U.S. Special Representative for Venezuela Elliott Abrams assured that President Donald J. Trump supports political change in Venezuela during a briefing session on Tuesday, June 25.

Abrams’s affirmative declaration came after a Washington Post article, citing anonymous sources claiming that President Donald J. Trump is losing interest in Venezuela.

“I don’t know where that comes from. I can tell you that the day the article … appeared, the president met with Prime Minister Trudeau and raised with him Venezuela,” said Abrams.

“And they had a good discussion of Venezuela, which is not a sign of uninterest,” added Abrams.


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Abrams clarified that the claims cited in The Washington Post article are not true. “The same day that the president was meeting with Prime Minister Trudeau, the vice president was in Miami to see off the USNS Comfort. So the notion that there is at the highest levels of the government a diminution of interest is just simply false,” said Abrams.

The USNS Comfort is tasked with offering treatment to Venezuelan refugees and to support the health systems of the neighboring countries.

When asked if the United States is considering taking in more Venezuelan refugees, Abrams responded saying, “There will unquestionably be more Venezuelans coming to the United States because there will be more Venezuelans going everywhere.”

Abrams stated that about 4 million Venezuelans have already fled from the country due to unrest and a collapsing economy and that the number could increase to 5 million. But he added, “The numbers in the U.S. are small compared to the numbers in say Colombia, or Peru.

Elliott Abrams, who has served in foreign policy positions for several American presidents, including former Presidents Ronald Reagan and George W. Bush, took time to answer questions during the briefing session in Washington, on June 25, 2019. (Screenshot/AP Video)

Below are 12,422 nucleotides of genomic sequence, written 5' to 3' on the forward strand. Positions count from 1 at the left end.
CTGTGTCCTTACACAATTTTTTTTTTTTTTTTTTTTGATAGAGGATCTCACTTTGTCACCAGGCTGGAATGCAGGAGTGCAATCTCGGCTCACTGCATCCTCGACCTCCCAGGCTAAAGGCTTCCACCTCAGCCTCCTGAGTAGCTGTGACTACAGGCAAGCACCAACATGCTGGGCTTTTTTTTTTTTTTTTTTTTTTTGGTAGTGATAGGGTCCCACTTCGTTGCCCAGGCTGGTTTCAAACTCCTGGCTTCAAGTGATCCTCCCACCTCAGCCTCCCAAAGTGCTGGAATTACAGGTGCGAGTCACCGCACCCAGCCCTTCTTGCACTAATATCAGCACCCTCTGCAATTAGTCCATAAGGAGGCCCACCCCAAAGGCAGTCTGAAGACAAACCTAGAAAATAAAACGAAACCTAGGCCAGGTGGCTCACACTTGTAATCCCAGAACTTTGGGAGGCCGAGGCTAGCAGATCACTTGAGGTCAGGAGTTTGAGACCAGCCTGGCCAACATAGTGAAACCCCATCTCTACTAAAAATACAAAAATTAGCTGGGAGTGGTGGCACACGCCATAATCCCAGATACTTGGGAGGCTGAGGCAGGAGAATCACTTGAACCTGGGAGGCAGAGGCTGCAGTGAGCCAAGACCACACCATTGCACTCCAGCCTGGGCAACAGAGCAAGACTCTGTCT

Abrams articulated that the decision to grant Temporary Protected Status to Venezuelan refugees is under consideration. He stated that there are currently over 715 political and military prisoners incarcerated by the Maduro socialist regime.

Referring to the United Nations Human Rights chief Michelle Bachelet’s visit to Venezuela, Abrams said, “We are hoping that the high commissioner’s representatives who are currently in Venezuela, who stayed there when she left, will visit the country’s most notorious prisons and visit political prisoners.”

Abrams stated that the Trump administration hopes that Bachelet’s “report, which is due out July 5th, will reveal the brutal truths that victims of the regime suffer every day.”

The U.S. special representative for Venezuela described the Trump administration’s stance and strategy to counter Maduro’s regime from destroying Venezuela’s democratically elected Parliament.

“We ask the nations of the Lima group (group of 14 countries, including much of Latin America and Canada), the International Contact Group, the members of the European Union, and indeed all democracies,” said Abrams, “to stand behind the National Assembly and denounce the regime’s systematic persecution.”

Abrams reiterated the Trump administration’s support for Venezuela. “We support interim President Guaidó’s efforts,” declared Abrams. “The barrier to a peaceful resolution remains Maduro’s refusal to step aside,” uttered Abrams before stepping out of the briefing room.

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